Charles Fulton Oursler was an American journalist, playwright, editor and writer.
17 Facts About Fulton Oursler
Fulton Oursler's son was the journalist and author Will Oursler.
Fulton Oursler was raised in a devout Baptist family, but at 15, he declared himself an agnostic.
Fulton Oursler moved to New York City to edit The Music Trades.
Fulton Oursler freelanced for a variety of publications early on.
Fulton Oursler was the author of the book Spirit Mediums Exposed, which revealed the techniques of fraud mediums.
Fulton Oursler made it by combining the names of two magicians, Samri Baldwin and Wiljalba Frikell.
Fulton Oursler was supervising editor of the various magazines and newspapers published by Bernarr Macfadden, from 1921 to 1941.
Fulton Oursler became editor of Liberty after Macfadden acquired it in 1931.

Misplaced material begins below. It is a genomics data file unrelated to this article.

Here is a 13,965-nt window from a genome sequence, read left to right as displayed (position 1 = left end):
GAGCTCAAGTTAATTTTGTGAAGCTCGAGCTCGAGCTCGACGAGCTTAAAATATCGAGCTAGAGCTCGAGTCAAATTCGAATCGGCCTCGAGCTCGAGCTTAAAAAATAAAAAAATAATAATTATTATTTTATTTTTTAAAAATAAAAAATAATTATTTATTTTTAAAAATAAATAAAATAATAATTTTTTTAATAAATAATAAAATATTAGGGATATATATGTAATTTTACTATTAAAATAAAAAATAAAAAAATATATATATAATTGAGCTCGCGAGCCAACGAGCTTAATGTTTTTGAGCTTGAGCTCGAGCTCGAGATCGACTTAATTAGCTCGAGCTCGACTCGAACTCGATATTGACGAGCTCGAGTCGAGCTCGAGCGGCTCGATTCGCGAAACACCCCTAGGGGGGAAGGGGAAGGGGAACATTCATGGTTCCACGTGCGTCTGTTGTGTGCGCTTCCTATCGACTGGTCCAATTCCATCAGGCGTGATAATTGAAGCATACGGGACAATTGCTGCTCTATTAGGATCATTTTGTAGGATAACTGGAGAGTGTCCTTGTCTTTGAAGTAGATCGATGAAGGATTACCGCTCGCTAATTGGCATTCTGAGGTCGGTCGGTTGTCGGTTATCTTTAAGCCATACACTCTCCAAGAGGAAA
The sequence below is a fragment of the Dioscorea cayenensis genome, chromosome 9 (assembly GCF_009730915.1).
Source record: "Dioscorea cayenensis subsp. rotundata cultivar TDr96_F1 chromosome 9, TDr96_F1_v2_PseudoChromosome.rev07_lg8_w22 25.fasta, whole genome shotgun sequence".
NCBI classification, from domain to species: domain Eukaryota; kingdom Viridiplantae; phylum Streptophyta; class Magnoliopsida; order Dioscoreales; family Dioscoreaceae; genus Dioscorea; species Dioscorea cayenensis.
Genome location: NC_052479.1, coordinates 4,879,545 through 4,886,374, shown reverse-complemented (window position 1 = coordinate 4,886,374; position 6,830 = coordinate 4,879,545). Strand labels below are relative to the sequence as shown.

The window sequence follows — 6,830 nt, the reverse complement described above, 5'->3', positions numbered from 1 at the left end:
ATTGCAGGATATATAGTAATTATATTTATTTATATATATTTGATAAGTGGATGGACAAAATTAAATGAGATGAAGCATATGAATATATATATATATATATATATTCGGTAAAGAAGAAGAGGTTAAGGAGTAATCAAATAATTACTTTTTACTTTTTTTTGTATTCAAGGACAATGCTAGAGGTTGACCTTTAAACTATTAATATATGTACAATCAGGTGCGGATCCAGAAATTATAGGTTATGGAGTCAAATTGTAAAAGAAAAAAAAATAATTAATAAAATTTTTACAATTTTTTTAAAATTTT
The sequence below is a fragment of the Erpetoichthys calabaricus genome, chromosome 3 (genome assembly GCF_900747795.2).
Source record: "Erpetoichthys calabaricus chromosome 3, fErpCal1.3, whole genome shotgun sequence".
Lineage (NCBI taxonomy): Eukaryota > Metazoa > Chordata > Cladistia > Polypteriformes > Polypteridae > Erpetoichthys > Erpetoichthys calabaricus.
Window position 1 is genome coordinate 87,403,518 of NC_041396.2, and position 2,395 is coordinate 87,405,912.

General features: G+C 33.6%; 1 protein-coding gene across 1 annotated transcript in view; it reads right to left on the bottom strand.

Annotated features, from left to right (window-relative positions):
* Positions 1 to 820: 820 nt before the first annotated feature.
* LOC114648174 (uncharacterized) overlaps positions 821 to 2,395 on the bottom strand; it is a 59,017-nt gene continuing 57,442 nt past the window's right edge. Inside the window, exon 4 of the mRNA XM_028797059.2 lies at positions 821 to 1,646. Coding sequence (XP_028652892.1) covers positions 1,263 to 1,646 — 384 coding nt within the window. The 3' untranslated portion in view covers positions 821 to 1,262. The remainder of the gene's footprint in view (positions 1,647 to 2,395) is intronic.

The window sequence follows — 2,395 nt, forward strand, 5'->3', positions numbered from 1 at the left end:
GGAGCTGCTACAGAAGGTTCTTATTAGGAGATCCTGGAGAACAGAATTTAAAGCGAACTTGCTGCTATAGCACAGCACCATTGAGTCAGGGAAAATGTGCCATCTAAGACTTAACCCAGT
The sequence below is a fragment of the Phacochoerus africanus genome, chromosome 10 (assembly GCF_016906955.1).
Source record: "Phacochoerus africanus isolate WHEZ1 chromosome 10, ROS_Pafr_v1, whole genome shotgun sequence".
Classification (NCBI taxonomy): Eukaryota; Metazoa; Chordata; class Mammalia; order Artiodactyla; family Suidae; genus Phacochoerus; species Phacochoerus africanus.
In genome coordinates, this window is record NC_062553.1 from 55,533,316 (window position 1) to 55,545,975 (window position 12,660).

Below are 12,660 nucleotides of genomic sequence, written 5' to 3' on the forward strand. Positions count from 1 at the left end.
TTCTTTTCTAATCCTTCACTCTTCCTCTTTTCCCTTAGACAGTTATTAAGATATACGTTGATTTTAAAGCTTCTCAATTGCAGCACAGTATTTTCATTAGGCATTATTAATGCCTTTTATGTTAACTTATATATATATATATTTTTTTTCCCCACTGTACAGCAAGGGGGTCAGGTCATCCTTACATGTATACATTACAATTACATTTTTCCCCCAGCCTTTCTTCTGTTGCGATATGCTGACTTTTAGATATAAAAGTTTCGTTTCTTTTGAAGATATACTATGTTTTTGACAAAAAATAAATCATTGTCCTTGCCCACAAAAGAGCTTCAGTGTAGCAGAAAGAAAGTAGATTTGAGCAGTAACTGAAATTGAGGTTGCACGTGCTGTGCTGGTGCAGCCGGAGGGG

Fulton Oursler left Macfadden Publications shortly after Macfadden was ousted from the company.
Fulton Oursler wrote detective stories and magazine articles under the pseudonym Anthony Abbot, as well as several plays, the most famous of which was the gimmick-filled The Spider, co-written with Lowell Brentano and later filmed twice, in 1931 and 1945.
In 1925, Fulton Oursler married Grace Perkins, who had been raised Catholic but lapsed in her teens.
In 1935, the Fulton Oursler family toured the Middle East and spent a week in the Holy Land.
In 1943, Fulton Oursler was received into the Roman Catholic Church.
The film, The Greatest Story Ever Told, based on Fulton Oursler's book, was released in 1965.
Fulton Oursler died in New York City in 1952, while halfway through writing his autobiography.
Fulton Oursler left his estate to his second wife on the understanding that she would leave the estate to his four children.